A class action against Facebook has been filed in Vienna by privacy campaigner and Austrian law graduate Max Schrems, along with 25,000 other users of the social network site. The lawsuit alleges breaches of EU privacy law and mass surveillance.

The case was filed on 9 April this year against Facebook’s European HQ in Dublin, which handles accounts outside the U.S. and Canada, accounting for approximately 80% of Facebook’s 1.35 billion users. The alleged breach of European privacy laws relates to the way that Facebook monitors its users’ activation of its “Like” buttons.

Currently, the 25,000 users are claiming €500 (£392) each in damages for the “illegal” tracking of their data under EU law, amounting to over €10 million if the charges against Facebook are proved in this case. A further 55,000 users have registered to join the procedures at a later stage.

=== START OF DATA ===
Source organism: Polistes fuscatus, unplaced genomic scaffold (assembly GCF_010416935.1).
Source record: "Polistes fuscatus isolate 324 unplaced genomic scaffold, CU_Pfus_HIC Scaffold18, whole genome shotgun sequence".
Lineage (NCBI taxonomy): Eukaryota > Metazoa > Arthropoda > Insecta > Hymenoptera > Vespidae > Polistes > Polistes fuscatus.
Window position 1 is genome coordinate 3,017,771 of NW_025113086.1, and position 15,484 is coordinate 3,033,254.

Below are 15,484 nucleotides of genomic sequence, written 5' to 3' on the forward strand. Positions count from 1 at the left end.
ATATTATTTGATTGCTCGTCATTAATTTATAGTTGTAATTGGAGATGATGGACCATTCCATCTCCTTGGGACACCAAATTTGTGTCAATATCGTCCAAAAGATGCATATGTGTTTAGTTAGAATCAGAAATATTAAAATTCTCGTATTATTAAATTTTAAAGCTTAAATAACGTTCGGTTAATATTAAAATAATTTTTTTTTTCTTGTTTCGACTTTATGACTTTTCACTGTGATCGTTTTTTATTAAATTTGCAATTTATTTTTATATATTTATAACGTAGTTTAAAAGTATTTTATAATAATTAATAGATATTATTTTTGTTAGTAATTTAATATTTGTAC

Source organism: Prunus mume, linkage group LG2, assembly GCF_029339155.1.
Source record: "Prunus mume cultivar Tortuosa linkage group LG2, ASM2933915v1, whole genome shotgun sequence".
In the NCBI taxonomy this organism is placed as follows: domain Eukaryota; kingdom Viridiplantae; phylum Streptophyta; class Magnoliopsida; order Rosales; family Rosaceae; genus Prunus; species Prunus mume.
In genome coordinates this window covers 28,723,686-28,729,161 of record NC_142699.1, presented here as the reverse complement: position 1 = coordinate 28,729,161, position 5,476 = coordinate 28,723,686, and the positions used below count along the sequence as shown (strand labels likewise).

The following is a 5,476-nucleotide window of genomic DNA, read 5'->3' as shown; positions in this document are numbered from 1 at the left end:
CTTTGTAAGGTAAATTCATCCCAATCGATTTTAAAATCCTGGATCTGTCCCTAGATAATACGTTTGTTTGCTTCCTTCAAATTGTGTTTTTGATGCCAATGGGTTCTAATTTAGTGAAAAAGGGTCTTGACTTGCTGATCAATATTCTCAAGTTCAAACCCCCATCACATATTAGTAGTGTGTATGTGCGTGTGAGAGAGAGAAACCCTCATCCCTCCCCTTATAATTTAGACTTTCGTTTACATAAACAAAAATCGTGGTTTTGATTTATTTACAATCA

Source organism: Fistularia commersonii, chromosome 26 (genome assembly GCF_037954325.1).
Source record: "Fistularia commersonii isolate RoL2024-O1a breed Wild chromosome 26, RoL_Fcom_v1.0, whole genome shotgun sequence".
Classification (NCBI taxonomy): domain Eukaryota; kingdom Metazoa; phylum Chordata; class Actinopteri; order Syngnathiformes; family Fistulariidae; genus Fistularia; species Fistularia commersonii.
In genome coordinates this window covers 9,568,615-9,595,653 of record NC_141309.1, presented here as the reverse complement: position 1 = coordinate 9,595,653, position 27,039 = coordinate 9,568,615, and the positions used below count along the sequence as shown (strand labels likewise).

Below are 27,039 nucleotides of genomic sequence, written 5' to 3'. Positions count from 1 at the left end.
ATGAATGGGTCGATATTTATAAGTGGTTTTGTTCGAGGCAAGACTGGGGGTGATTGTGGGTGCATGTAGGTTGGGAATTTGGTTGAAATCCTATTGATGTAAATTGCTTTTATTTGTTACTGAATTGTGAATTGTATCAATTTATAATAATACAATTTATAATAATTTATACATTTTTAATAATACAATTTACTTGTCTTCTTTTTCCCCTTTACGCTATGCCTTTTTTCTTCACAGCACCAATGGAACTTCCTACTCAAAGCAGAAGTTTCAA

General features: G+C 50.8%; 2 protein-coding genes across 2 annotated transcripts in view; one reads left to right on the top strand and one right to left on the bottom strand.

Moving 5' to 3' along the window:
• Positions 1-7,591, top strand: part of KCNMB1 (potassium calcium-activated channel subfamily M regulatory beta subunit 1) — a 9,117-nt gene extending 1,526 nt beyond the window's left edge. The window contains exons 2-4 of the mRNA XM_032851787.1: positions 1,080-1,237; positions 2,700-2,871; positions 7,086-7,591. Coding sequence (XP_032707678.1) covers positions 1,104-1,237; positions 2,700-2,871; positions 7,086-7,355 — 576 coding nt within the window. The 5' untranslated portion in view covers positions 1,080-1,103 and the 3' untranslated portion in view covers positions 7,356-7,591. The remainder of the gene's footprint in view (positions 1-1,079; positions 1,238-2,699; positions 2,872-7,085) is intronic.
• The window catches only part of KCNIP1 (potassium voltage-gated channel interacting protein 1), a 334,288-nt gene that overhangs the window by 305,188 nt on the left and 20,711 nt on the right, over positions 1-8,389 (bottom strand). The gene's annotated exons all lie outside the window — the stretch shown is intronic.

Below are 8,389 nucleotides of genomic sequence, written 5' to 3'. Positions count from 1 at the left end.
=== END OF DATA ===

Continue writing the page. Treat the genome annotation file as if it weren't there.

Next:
Schrems is reported in the Guardian as commenting: “Basically we are asking Facebook to stop mass surveillance, to (have) a proper privacy policy that people can understand, but also to stop collecting data of people that are not even Facebook users.”

Facebook has raised procedural objections, asking for the case to be dismissed. The Vienna court will rule in several weeks or so whether it has jurisdiction to hear the class action in Austria.